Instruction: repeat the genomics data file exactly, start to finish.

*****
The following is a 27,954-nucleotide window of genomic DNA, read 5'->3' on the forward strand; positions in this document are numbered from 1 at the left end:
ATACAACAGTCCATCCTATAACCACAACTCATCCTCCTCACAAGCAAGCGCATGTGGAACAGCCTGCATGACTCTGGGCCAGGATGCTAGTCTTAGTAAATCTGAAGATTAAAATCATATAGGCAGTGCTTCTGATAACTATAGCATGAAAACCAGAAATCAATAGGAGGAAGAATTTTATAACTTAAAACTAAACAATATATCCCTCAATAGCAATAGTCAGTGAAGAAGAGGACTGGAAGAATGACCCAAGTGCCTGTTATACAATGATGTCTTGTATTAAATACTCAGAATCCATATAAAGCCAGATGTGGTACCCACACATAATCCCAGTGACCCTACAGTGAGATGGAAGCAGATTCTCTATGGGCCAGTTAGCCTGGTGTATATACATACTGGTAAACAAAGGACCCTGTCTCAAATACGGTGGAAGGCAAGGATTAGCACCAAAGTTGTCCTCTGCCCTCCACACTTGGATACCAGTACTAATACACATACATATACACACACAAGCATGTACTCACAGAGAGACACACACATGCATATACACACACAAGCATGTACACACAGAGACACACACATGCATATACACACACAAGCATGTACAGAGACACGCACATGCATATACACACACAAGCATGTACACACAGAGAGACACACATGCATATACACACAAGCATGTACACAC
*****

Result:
The following is a 27,954-nucleotide window of genomic DNA, read 5'->3' on the forward strand; positions in this document are numbered from 1 at the left end:
ATACAACAGTCCATCCTATAACCACAACTCATCCTCCTCACAAGCAAGCGCATGTGGAACAGCCTGCATGACTCTGGGCCAGGATGCTAGTCTTAGTAAATCTGAAGATTAAAATCATATAGGCAGTGCTTCTGATAACTATAGCATGAAAACCAGAAATCAATAGGAGGAAGAATTTTATAACTTAAAACTAAACAATATATCCCTCAATAGCAATAGTCAGTGAAGAAGAGGACTGGAAGAATGACCCAAGTGCCTGTTATACAATGATGTCTTGTATTAAATACTCAGAATCCATATAAAGCCAGATGTGGTACCCACACATAATCCCAGTGACCCTACAGTGAGATGGAAGCAGATTCTCTATGGGCCAGTTAGCCTGGTGTATATACATACTGGTAAACAAAGGACCCTGTCTCAAATACGGTGGAAGGCAAGGATTAGCACCAAAGTTGTCCTCTGCCCTCCACACTTGGATACCAGTACTAATACACATACATATACACACACAAGCATGTACTCACAGAGAGACACACACATGCATATACACACACAAGCATGTACACACAGAGACACACACATGCATATACACACACAAGCATGTACAGAGACACGCACATGCATATACACACACAAGCATGTACACACAGAGAGACACACATGCATATACACACAAGCATGTACACAC